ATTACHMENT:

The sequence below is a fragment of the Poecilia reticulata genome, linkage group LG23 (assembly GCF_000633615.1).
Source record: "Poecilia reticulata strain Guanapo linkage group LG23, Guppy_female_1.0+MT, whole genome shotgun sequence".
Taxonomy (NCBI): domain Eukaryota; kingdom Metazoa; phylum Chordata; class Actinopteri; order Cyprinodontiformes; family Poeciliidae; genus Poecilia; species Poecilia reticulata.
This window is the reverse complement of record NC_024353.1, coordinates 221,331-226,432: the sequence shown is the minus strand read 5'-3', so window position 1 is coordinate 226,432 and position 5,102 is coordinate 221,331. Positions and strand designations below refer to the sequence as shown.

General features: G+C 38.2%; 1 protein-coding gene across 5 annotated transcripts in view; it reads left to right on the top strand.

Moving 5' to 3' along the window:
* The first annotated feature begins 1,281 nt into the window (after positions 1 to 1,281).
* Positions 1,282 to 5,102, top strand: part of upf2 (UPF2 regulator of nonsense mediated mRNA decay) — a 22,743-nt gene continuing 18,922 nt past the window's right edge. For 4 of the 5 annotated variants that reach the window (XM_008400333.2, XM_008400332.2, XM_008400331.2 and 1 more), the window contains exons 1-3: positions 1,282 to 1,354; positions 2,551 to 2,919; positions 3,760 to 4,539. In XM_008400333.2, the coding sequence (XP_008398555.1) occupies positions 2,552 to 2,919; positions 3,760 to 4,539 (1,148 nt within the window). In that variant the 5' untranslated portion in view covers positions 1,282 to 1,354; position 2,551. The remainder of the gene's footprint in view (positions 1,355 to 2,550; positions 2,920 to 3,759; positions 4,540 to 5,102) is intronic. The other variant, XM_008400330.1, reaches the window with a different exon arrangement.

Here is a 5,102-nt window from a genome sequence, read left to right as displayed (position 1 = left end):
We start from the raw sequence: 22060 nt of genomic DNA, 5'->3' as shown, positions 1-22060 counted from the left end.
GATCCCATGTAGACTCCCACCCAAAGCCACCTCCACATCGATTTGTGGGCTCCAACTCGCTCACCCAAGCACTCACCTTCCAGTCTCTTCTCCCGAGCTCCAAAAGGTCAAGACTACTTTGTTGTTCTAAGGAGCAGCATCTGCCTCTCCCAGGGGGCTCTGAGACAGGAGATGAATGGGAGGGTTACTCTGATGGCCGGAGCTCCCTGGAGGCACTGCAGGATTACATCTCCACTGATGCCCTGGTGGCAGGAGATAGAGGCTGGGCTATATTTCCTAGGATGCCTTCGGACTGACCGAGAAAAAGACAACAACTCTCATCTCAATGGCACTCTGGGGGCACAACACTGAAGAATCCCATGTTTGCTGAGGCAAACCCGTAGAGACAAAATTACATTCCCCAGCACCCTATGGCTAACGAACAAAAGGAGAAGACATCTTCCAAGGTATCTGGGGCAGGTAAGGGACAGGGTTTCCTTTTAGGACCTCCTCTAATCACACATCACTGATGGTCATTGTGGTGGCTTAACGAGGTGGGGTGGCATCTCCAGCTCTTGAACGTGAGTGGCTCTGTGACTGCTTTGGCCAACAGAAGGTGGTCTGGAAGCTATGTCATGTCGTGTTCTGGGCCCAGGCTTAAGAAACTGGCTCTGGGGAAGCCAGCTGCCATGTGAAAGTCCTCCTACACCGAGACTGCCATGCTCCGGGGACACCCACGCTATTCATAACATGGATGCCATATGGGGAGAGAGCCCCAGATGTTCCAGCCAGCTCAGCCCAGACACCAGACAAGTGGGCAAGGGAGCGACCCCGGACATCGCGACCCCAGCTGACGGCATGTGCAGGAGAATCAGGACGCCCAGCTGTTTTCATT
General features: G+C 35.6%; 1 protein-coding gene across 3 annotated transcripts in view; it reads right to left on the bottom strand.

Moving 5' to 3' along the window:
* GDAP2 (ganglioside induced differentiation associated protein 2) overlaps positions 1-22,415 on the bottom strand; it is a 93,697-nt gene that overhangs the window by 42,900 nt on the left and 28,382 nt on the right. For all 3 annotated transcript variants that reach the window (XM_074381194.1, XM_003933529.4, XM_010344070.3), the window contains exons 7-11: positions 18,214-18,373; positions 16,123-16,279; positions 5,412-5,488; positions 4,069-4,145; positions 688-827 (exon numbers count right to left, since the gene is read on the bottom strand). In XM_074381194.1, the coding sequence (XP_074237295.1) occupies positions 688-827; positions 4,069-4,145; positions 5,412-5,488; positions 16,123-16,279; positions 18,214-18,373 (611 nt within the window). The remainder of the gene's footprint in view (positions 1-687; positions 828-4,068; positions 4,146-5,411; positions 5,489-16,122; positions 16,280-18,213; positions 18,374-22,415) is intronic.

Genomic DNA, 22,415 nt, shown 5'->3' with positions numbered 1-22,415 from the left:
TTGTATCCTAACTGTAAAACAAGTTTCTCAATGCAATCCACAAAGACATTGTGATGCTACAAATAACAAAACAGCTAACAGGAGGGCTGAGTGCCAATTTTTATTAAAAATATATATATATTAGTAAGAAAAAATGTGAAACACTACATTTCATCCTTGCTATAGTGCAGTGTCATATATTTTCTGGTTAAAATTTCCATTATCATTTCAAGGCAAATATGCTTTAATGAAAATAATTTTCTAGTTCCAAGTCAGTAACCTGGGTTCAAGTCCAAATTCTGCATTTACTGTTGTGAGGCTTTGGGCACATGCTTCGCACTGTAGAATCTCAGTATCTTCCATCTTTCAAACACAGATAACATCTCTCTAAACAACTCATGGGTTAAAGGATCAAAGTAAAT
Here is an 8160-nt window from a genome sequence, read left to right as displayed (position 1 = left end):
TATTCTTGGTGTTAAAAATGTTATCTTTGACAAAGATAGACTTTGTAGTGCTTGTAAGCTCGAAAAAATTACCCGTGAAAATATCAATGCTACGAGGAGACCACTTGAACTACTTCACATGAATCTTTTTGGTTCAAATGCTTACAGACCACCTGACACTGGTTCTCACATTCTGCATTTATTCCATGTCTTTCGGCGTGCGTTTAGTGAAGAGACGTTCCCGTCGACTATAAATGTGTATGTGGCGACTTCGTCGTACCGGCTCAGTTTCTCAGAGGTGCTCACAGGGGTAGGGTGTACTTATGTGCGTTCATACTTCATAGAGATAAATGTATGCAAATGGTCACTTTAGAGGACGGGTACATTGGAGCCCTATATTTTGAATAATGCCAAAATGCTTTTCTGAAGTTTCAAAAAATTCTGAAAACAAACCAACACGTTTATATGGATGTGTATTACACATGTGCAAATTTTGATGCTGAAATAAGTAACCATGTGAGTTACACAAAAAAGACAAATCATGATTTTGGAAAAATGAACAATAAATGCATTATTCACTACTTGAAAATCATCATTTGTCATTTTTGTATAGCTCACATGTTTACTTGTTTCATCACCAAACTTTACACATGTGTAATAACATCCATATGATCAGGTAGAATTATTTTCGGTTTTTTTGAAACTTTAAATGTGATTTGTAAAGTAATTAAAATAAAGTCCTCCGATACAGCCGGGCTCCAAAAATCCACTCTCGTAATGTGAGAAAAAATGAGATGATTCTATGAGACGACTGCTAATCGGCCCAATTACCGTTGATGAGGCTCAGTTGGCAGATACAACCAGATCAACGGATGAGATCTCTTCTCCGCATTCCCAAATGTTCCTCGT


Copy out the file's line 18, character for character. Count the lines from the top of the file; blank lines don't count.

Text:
TATTCTTGGTGTTAAAAATGTTATCTTTGACAAAGATAGACTTTGTAGTGCTTGTAAGCTCGAAAAAATTACCCGTGAAAATATCAATGCTACGAGGAGACCACTTGAACTACTTCACATGAATCTTTTTGGTTCAAATGCTTACAGACCACCTGACACTGGTTCTCACATTCTGCATTTATTCCATGTCTTTCGGCGTGCGTTTAGTGAAGAGACGTTCCCGTCGACTATAAATGTGTATGTGGCGACTTCGTCGTACCGGCTCAGTTTCTCAGAGGTGCTCACAGGGGTAGGGTGTACTTATGTGCGTTCATACTTCATAGAGATAAATGTATGCAAATGGTCACTTTAGAGGACGGGTACATTGGAGCCCTATATTTTGAATAATGCCAAAATGCTTTTCTGAAGTTTCAAAAAATTCTGAAAACAAACCAACACGTTTATATGGATGTGTATTACACATGTGCAAATTTTGATGCTGAAATAAGTAACCATGTGAGTTACACAAAAAAGACAAATCATGATTTTGGAAAAATGAACAATAAATGCATTATTCACTACTTGAAAATCATCATTTGTCATTTTTGTATAGCTCACATGTTTACTTGTTTCATCACCAAACTTTACACATGTGTAATAACATCCATATGATCAGGTAGAATTATTTTCGGTTTTTTTGAAACTTTAAATGTGATTTGTAAAGTAATTAAAATAAAGTCCTCCGATACAGCCGGGCTCCAAAAATCCACTCTCGTAATGTGAGAAAAAATGAGATGATTCTATGAGACGACTGCTAATCGGCCCAATTACCGTTGATGAGGCTCAGTTGGCAGATACAACCAGATCAACGGATGAGATCTCTTCTCCGCATTCCCAAATGTTCCTCGT